Story by Wired Magazine
The experimental chef has joined the board of Karakuri, a startup trying to automate the mass customisation of sandwiches and salads.
Credit: Daniel Stier
Heston Blumenthal flips through a small notebook. Inside are sketches and handwritten notes in beautiful calligraphy. On one page, he stops and indicates a mesh of thick scribbles that slowly resolves into the shape of a human skull. “Twenty-three degrees,” he says. “The angle that the spinal column enters the cranium is the same as the tilt of the earth on its axis.”
Blumenthal is one of Britain’s most famous chefs – his scientific, multi-sensory approach to cooking has won him critical acclaim, and a total of six Michelin stars for The Fat Duck and The Hind’s Head in the Berkshire town of Bray, and Dinner in London. His signature is misdirection: a tangerine is shaped from chicken liver, playing cards melt into chocolate.
But he has a wide range of interests: over the course of a couple of hours in his company, conversation veers from toxoplasmosis – an infection caused by a cat-borne parasite that can cause neurological problems in humans – to the politics of fear and irritating airline safety videos.
His latest venture involves robotics. In October 2019, Blumenthal joined the board of Karakuri, a London-based startup that wants to bring robot arms to restaurant kitchens. Co-founders Barney Wragg and Simon Watt worked together at chip-maker ARM, and in the music industry at Universal, and have backing from Brent Hoberman, the co-founder of lastminute.com and chair of Founders Forum. Karakuri has raised more than £7m in funding, and has 20 employees based in a former bicycle factory near Hammersmith, in west London.
In one demonstration, a robotic arm turns and twists to collect pick’n’mix sweets from automated dispensers. In another, a precise amount of yoghurt and granola are added to a cereal bowl. Eventually, Wragg says, the system will be able to enable mass customisation of food at restaurants, cafes and sandwich shops. Pret could be about to get predictive.
“People are much more sensitive about allergens and how their diet makes them feel,” says Wragg. “That’s putting huge pressure on the day-to-day food industry because it requires a lot more configuration.”
Credit: Daniel Stier
Karakuri’s technology is based around off-the-shelf robotic arms, which are normally found on factory assembly lines. Its key intellectual property will be in developing the infrastructure that goes around them, and building dispensers that can tackle the varying attributes of different foodstuffs: figuring out, for example, exactly how long you have to squeeze a container of mayonnaise to get precisely ten grams, or how the viscosity of honey changes depending on the temperature it’s stored at.
Food-delivery firm Ocado has made a £6m investment, and will soon be installing a robot arm in its test kitchen, where it could be used to prepare customised meals for home delivery. Right now though, Karakuri is focused on resolving a staffing problem at quick-service vendors – the kind of places where you might grab a sandwich on your lunch break. “Those restaurants, by their very nature, become very repetitive, very hard places to work,” says Wragg. “The move towards customisation actually makes those jobs more boring, and more difficult, and people are making a decision with their feet not to take those types of jobs.”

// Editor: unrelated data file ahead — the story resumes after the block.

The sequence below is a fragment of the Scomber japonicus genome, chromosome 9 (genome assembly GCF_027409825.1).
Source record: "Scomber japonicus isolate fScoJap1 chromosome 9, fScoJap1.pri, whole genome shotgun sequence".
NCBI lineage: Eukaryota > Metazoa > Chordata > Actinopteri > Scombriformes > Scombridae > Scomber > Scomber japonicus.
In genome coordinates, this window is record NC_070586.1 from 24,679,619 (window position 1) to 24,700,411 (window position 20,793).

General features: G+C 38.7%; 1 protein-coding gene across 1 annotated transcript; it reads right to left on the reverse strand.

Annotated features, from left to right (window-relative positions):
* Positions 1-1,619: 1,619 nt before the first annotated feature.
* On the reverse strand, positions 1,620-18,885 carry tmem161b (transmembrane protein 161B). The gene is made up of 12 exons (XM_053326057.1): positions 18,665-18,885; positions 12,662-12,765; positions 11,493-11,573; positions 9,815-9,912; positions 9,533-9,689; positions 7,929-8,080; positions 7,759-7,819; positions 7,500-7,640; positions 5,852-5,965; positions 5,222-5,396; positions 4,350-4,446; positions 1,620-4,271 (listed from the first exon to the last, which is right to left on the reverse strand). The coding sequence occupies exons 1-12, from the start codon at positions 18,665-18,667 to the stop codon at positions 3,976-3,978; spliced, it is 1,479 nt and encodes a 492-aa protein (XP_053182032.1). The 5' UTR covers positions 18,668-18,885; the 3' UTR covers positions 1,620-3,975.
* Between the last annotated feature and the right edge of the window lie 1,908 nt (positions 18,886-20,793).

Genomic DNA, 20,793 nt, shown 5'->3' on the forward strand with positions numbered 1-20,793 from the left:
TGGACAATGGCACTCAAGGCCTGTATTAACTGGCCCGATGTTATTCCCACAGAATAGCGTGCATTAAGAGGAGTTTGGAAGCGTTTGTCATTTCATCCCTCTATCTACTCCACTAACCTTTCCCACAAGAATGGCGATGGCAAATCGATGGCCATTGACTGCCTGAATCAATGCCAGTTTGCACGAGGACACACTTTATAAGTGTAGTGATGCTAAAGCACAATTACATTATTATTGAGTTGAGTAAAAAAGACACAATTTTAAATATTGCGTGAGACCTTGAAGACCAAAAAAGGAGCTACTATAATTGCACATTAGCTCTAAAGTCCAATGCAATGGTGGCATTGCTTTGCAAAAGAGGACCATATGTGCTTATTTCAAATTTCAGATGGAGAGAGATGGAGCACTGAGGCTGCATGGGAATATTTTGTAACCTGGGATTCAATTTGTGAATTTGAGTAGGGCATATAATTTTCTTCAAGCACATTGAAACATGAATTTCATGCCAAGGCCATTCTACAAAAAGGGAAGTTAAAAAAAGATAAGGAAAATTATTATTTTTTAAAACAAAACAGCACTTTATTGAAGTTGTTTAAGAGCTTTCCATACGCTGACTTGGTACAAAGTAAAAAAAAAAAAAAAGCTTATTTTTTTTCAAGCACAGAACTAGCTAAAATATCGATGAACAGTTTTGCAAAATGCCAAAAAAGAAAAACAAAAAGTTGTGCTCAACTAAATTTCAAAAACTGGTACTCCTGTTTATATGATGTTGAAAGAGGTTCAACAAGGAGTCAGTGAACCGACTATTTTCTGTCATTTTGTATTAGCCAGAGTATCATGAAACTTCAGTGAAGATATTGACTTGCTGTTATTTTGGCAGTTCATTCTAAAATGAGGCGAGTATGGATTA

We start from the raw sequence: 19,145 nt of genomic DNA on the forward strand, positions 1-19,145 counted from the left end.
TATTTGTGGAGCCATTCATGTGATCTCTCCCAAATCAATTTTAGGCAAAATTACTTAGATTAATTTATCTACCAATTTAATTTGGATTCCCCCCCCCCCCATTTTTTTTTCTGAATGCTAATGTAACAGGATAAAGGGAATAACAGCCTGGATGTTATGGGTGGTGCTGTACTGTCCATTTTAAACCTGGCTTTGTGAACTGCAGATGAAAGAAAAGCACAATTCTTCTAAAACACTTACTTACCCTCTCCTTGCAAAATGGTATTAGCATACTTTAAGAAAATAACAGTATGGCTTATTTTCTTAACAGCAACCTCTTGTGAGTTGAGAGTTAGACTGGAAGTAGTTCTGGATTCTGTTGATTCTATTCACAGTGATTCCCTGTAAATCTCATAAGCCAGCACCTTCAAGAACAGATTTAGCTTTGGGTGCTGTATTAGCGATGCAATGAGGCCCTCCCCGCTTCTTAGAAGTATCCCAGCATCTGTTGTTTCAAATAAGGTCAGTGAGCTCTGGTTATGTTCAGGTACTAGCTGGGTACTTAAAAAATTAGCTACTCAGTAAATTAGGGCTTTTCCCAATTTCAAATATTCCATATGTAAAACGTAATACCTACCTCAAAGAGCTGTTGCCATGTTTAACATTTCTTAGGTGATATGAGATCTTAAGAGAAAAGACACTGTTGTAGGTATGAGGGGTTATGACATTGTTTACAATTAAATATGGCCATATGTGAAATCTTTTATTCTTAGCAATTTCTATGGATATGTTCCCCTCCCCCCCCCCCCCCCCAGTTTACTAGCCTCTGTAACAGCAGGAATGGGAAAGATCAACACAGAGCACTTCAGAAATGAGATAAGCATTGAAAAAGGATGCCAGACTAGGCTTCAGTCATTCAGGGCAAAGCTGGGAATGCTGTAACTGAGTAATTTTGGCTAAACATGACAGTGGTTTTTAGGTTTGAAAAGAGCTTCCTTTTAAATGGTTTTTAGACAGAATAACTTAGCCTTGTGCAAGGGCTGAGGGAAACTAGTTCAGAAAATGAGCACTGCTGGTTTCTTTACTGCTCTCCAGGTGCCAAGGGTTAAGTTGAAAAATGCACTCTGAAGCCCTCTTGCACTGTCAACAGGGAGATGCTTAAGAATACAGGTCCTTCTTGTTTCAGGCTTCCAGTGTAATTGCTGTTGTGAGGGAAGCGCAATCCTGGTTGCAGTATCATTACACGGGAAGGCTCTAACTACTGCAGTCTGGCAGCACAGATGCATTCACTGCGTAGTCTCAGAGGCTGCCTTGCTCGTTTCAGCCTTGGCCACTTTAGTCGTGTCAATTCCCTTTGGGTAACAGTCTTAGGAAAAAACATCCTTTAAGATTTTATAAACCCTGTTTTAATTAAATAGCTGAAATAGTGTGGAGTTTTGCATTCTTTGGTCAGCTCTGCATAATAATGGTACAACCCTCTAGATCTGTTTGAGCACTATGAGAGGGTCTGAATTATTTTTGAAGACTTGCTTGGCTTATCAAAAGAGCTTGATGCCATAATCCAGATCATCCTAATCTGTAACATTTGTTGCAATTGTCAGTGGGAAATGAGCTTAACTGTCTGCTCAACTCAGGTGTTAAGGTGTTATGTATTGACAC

Chains and supermarkets have become experts at predicting what demand for a particular sandwich filling will be on a certain day, but they still get things wrong. “There’s a huge amount of wastage in the food chain,” says Wragg. Customisation will help improve efficiency, and Wragg says that robotics will help accelerate the adoption of big data by putting sensors on the frontline. “It’s about knowing where things are, what state they’re in, when they were grown,” says Wragg. “A lot of the good that data is going to do will be around sustainability.”
Eventually, Blumenthal hopes that robotics and artificial intelligence could have a wider impact. “We eat too much,” he says. “We do not appreciate food, and we throw food away. We need to change our relationship with food.”
Connected sensors and robotics could enable a future where you can track in real-time how your body and the microbes in your gut react to certain types of food, and where your meals could be automatically designed with your happiness in mind. Blumenthal is adamant that this shouldn’t be about prescribing people the foods they “should” be eating, though. “It’s not telling you to eat more spirulina, or not to drink or not to eat sugar. All it’s doing is mirroring and giving you the opportunity to know more about yourself.”
It’s not just sandwiches and salads. At Michelin-star level, Blumenthal says robotics will free up chefs to be more creative – to try things they couldn’t before because they would have been too difficult for humans to measure accurately or replicate consistently. “Unknowingly I created the most consistently precise, linearly driven restaurant system that exists in the world,” says Blumenthal. “Let’s get robots to do the measurement stuff for us much better than we can do, and let’s allow human beings to be human.”
Amit Katwala is WIRED’s culture editor. He tweets from @amitkatwala
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